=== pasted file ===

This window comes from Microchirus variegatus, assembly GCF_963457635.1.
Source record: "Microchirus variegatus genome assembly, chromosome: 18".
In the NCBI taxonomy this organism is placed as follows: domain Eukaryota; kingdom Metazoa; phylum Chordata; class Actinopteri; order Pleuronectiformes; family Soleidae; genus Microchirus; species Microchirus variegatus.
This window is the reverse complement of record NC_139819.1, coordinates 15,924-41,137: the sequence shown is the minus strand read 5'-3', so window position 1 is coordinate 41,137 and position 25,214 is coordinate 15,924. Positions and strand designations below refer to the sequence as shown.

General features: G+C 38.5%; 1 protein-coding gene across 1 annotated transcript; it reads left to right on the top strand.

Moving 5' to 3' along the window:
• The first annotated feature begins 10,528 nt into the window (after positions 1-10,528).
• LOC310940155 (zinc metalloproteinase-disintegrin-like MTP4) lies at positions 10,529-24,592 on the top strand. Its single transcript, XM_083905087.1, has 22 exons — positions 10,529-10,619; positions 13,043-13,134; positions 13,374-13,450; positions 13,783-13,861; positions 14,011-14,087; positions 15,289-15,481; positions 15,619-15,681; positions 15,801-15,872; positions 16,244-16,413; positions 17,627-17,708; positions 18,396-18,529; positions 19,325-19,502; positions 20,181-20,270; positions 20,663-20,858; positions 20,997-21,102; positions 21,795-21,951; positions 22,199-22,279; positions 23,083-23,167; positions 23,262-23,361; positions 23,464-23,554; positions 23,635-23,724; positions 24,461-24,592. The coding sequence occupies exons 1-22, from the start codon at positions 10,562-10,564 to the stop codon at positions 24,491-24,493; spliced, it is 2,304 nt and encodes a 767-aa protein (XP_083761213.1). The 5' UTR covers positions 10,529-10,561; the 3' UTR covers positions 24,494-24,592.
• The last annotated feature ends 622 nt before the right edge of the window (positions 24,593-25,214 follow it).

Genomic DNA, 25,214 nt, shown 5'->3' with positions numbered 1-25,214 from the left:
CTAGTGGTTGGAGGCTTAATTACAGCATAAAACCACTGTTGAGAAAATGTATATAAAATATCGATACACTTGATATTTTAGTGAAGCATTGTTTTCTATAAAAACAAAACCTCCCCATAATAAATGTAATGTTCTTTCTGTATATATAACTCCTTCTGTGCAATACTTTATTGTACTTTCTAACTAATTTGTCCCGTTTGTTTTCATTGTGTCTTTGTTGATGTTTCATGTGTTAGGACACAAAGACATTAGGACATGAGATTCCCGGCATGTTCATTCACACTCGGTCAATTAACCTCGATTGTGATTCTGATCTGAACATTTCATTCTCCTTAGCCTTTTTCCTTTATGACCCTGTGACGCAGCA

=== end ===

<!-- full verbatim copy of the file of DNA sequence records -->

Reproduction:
This window comes from Microchirus variegatus, assembly GCF_963457635.1.
Source record: "Microchirus variegatus genome assembly, chromosome: 18".
In the NCBI taxonomy this organism is placed as follows: domain Eukaryota; kingdom Metazoa; phylum Chordata; class Actinopteri; order Pleuronectiformes; family Soleidae; genus Microchirus; species Microchirus variegatus.
This window is the reverse complement of record NC_139819.1, coordinates 15,924-41,137: the sequence shown is the minus strand read 5'-3', so window position 1 is coordinate 41,137 and position 25,214 is coordinate 15,924. Positions and strand designations below refer to the sequence as shown.

General features: G+C 38.5%; 1 protein-coding gene across 1 annotated transcript; it reads left to right on the top strand.

Moving 5' to 3' along the window:
• The first annotated feature begins 10,528 nt into the window (after positions 1-10,528).
• LOC310940155 (zinc metalloproteinase-disintegrin-like MTP4) lies at positions 10,529-24,592 on the top strand. Its single transcript, XM_083905087.1, has 22 exons — positions 10,529-10,619; positions 13,043-13,134; positions 13,374-13,450; positions 13,783-13,861; positions 14,011-14,087; positions 15,289-15,481; positions 15,619-15,681; positions 15,801-15,872; positions 16,244-16,413; positions 17,627-17,708; positions 18,396-18,529; positions 19,325-19,502; positions 20,181-20,270; positions 20,663-20,858; positions 20,997-21,102; positions 21,795-21,951; positions 22,199-22,279; positions 23,083-23,167; positions 23,262-23,361; positions 23,464-23,554; positions 23,635-23,724; positions 24,461-24,592. The coding sequence occupies exons 1-22, from the start codon at positions 10,562-10,564 to the stop codon at positions 24,491-24,493; spliced, it is 2,304 nt and encodes a 767-aa protein (XP_083761213.1). The 5' UTR covers positions 10,529-10,561; the 3' UTR covers positions 24,494-24,592.
• The last annotated feature ends 622 nt before the right edge of the window (positions 24,593-25,214 follow it).

Genomic DNA, 25,214 nt, shown 5'->3' with positions numbered 1-25,214 from the left:
CTAGTGGTTGGAGGCTTAATTACAGCATAAAACCACTGTTGAGAAAATGTATATAAAATATCGATACACTTGATATTTTAGTGAAGCATTGTTTTCTATAAAAACAAAACCTCCCCATAATAAATGTAATGTTCTTTCTGTATATATAACTCCTTCTGTGCAATACTTTATTGTACTTTCTAACTAATTTGTCCCGTTTGTTTTCATTGTGTCTTTGTTGATGTTTCATGTGTTAGGACACAAAGACATTAGGACATGAGATTCCCGGCATGTTCATTCACACTCGGTCAATTAACCTCGATTGTGATTCTGATCTGAACATTTCATTCTCCTTAGCCTTTTTCCTTTATGACCCTGTGACGCAGCA